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Irina Slav

Irina Slav

Irina is a writer for Oilprice.com with over a decade of experience writing on the oil and gas industry.

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There Is No Moving Exxon From Its Climate Change Position

Exxon Belgium

A nun from an influential interfaith coalition with U.S. $100 billion in assets that include a stake in ExxonMobil is pushing for change, but the supermajor isn’t bowing to anyone on climate change - even, apparently, ‘divine’ forces.

ExxonMobil’s annual meeting saw its shareholders pass a resolution that could see a climate expert join the company’s board, a move that could force the company to face the climate change-related problems that many of its peers have already acknowledged.

The resolution, which will allow shareholders holding a combined 3 percent of Exxon’s stock to nominate new board members, is one of nine climate-change related resolutions that were put up for a vote at the meeting. The other eight were rejected by the majority.

Among the rejected resolutions was one from Sister Patricia Daley, member of the Interfaith Center on Corporate Responsibility (ICCR), who urged Exxon’s management to start acting on climate change by changing its policies for the future. This one got just 18.5 percent of the votes. Related: Why We Need $120 Oil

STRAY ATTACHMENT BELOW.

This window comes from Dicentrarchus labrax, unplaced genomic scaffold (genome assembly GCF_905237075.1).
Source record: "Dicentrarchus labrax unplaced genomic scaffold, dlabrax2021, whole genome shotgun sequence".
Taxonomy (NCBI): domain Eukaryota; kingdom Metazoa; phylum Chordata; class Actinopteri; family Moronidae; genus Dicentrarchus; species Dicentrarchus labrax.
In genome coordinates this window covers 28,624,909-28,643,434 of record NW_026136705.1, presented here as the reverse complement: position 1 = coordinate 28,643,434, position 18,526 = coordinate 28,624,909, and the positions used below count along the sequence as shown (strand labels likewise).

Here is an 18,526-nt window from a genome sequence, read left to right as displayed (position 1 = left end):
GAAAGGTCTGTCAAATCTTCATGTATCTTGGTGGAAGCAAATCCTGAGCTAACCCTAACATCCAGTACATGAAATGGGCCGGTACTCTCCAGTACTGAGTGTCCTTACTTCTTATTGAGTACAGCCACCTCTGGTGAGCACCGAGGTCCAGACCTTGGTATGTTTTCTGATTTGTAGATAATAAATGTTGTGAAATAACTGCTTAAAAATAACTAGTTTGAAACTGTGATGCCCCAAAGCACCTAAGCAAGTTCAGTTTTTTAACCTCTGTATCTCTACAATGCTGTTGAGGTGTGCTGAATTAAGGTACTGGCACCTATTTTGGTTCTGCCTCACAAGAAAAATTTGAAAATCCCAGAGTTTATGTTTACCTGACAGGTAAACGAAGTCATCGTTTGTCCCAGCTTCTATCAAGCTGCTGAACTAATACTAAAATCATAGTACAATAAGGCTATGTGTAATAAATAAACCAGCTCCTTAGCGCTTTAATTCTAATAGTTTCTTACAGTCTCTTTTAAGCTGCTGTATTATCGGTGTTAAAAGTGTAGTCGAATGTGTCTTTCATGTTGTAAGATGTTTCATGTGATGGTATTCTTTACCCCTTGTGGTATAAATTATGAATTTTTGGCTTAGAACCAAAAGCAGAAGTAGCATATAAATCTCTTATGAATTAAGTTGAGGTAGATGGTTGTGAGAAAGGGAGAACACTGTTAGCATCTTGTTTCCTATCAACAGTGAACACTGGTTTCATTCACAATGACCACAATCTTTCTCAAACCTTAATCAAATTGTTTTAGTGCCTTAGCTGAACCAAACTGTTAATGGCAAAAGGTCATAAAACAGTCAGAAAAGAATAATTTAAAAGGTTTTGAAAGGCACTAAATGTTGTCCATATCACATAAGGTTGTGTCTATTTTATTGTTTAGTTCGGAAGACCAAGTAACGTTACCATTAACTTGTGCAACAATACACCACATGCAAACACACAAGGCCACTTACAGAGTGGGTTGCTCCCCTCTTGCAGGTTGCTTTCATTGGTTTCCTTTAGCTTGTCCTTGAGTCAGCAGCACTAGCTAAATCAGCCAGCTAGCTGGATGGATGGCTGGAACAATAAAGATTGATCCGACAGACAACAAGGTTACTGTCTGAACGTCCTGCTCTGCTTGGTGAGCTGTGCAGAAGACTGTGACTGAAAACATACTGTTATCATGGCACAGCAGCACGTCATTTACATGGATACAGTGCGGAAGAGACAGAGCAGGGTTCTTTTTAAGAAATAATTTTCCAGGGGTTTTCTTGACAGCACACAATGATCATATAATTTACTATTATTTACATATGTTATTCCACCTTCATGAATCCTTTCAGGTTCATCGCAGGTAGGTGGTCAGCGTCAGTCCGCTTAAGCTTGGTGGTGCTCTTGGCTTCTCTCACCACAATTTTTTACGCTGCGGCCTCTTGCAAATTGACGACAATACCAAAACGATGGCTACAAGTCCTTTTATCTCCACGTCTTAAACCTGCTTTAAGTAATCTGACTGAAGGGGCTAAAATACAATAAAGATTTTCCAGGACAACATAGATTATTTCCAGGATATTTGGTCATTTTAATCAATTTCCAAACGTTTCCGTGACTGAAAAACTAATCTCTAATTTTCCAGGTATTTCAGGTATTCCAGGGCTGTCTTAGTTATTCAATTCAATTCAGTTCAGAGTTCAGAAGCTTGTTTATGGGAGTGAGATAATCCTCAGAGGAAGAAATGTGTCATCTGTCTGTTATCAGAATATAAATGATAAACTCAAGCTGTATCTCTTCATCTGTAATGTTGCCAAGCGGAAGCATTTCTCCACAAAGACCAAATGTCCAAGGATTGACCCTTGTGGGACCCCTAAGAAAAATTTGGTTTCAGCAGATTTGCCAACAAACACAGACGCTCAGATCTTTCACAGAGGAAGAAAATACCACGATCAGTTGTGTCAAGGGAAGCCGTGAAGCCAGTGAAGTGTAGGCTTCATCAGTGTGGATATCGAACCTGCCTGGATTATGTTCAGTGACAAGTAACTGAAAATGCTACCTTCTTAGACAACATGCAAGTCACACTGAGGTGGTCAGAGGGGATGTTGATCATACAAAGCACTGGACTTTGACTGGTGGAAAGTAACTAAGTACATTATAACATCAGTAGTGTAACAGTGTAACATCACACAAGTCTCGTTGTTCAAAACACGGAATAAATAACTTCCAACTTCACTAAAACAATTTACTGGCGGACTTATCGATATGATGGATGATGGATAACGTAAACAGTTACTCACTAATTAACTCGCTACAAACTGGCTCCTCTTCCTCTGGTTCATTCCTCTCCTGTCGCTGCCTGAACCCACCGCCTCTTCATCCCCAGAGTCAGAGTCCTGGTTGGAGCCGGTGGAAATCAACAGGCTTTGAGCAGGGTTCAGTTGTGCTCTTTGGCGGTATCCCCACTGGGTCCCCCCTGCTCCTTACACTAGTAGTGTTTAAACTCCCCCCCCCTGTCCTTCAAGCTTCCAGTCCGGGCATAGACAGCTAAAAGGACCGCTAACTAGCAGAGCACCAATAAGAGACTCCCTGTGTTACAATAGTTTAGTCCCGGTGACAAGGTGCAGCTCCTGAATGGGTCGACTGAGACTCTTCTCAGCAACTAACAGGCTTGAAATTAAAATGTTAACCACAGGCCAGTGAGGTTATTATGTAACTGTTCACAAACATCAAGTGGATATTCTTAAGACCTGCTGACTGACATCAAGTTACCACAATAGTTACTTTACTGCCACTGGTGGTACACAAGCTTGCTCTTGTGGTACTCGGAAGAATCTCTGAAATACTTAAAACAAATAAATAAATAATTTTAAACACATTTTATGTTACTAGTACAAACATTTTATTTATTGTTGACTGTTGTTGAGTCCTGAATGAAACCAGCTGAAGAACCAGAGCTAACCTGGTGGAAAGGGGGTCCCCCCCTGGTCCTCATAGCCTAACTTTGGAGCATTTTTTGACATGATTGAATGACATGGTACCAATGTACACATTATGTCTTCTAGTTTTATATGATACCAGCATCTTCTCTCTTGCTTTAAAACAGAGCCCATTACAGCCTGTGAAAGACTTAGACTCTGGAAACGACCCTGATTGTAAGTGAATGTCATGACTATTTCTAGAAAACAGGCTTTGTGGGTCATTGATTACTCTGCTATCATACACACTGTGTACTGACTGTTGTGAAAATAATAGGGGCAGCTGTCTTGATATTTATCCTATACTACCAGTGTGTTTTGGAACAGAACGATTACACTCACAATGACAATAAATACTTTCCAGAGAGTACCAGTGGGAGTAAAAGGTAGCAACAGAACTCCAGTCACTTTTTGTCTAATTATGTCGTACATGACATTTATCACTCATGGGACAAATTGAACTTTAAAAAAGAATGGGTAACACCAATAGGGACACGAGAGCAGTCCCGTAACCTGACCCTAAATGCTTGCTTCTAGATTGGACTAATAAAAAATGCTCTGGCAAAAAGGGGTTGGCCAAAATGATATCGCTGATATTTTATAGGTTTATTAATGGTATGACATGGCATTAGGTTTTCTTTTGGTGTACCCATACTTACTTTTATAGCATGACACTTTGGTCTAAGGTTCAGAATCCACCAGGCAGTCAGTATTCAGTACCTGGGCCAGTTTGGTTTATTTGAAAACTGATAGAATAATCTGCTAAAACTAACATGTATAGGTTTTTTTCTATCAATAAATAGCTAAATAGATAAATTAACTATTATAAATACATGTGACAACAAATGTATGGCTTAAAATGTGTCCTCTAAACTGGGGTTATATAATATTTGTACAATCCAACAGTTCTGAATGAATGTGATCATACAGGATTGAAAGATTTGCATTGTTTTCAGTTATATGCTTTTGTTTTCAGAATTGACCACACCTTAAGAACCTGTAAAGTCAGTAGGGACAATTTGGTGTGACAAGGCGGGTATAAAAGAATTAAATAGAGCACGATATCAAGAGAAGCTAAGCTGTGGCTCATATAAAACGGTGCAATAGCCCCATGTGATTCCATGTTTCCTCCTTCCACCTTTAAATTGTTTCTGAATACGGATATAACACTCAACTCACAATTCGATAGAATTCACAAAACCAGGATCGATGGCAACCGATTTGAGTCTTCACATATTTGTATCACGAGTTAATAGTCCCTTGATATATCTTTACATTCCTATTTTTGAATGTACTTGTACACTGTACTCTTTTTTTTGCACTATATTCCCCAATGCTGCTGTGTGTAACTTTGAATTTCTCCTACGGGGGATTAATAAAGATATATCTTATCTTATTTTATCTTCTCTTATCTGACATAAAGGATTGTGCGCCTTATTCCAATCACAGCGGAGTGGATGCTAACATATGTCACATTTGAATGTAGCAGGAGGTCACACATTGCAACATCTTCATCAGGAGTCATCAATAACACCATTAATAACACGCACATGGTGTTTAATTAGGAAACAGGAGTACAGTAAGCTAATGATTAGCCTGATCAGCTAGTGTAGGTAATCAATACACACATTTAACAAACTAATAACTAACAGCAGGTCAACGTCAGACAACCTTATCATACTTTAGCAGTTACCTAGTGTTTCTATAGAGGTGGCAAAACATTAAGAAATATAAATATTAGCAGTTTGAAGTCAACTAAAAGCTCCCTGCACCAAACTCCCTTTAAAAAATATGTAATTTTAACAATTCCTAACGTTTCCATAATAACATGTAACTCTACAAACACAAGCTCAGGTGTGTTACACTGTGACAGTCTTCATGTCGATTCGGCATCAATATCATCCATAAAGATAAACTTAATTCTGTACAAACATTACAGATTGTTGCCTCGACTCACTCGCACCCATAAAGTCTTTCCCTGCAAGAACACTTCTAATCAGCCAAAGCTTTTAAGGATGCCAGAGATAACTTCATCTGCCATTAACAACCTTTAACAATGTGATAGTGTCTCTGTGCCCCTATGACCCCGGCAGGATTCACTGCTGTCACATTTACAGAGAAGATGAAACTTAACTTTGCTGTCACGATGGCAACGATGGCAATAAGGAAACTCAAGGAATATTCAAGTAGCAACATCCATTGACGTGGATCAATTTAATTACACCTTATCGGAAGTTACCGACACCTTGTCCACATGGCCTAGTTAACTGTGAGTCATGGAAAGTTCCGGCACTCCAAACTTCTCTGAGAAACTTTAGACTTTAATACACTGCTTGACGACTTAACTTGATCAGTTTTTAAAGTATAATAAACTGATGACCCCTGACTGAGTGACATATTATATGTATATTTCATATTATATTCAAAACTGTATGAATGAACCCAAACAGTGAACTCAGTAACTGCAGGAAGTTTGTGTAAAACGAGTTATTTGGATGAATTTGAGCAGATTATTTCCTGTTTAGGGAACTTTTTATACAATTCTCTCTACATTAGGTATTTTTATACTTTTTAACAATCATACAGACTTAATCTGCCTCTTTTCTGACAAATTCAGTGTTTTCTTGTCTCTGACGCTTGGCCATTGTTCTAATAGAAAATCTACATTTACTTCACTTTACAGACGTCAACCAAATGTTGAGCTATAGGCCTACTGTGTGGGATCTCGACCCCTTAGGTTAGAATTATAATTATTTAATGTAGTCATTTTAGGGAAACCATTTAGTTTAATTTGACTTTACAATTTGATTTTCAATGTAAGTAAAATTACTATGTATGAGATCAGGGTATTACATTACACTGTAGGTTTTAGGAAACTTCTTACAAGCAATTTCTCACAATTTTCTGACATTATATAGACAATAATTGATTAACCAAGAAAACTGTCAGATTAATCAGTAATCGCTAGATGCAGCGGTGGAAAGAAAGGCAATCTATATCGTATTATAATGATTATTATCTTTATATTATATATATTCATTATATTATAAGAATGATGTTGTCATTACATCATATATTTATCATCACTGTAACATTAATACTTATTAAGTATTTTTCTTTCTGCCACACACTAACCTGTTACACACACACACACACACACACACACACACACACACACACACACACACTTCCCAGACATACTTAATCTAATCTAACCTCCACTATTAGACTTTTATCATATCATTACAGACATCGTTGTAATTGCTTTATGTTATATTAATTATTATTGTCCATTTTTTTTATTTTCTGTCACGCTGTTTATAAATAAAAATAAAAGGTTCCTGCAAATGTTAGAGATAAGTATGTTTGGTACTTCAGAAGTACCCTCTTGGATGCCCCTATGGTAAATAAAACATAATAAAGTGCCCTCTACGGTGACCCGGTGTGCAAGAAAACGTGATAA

This rejection has become the latest example of Exxon’s notorious resistance to even acknowledging climate change, claiming that environmental activists basically overblew things. The New York Attorney General, however, doesn’t seem to think so. Exxon is currently under investigation for covering up information about the effects of the oil industry on the climate, and even before the lawsuit, it surfaced that the oil giant has known of the link between fossil fuel use and climate change for decades, and failed to share evidence of this link with its shareholders. Exxon has denied all claims.

Exxon was among the very few oil industry majors that reported a profit for last year, despite the oil price rout that plunged many in the red. Now, all managers know that shareholders are strongly attached to the bottom lines of the businesses they invest in, but Exxon’s management seems to have neglected the change in investor sentiment lately, especially after the signing of the Paris Agreement, which stipulates a limitation of global warming to less than 2 degrees Celsius from pre-industrial levels.